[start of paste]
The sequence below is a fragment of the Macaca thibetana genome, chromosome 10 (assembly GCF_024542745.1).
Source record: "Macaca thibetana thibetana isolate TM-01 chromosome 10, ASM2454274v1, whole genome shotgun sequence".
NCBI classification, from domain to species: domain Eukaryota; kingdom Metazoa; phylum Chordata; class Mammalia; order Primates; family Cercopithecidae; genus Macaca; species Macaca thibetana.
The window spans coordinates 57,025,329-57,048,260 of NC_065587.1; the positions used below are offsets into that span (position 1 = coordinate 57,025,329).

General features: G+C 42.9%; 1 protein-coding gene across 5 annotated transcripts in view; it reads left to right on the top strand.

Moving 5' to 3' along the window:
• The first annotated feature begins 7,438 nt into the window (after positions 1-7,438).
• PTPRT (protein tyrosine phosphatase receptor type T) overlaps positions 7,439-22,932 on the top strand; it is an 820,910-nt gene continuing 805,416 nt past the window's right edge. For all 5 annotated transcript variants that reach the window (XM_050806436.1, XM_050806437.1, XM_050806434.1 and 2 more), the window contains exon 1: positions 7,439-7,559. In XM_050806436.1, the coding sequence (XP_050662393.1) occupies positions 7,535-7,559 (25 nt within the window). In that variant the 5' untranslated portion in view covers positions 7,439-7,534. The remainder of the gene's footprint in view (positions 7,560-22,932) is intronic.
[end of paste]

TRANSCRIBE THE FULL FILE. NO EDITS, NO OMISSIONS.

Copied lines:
The sequence below is a fragment of the Macaca thibetana genome, chromosome 10 (assembly GCF_024542745.1).
Source record: "Macaca thibetana thibetana isolate TM-01 chromosome 10, ASM2454274v1, whole genome shotgun sequence".
NCBI classification, from domain to species: domain Eukaryota; kingdom Metazoa; phylum Chordata; class Mammalia; order Primates; family Cercopithecidae; genus Macaca; species Macaca thibetana.
The window spans coordinates 57,025,329-57,048,260 of NC_065587.1; the positions used below are offsets into that span (position 1 = coordinate 57,025,329).

General features: G+C 42.9%; 1 protein-coding gene across 5 annotated transcripts in view; it reads left to right on the top strand.

Moving 5' to 3' along the window:
• The first annotated feature begins 7,438 nt into the window (after positions 1-7,438).
• PTPRT (protein tyrosine phosphatase receptor type T) overlaps positions 7,439-22,932 on the top strand; it is an 820,910-nt gene continuing 805,416 nt past the window's right edge. For all 5 annotated transcript variants that reach the window (XM_050806436.1, XM_050806437.1, XM_050806434.1 and 2 more), the window contains exon 1: positions 7,439-7,559. In XM_050806436.1, the coding sequence (XP_050662393.1) occupies positions 7,535-7,559 (25 nt within the window). In that variant the 5' untranslated portion in view covers positions 7,439-7,534. The remainder of the gene's footprint in view (positions 7,560-22,932) is intronic.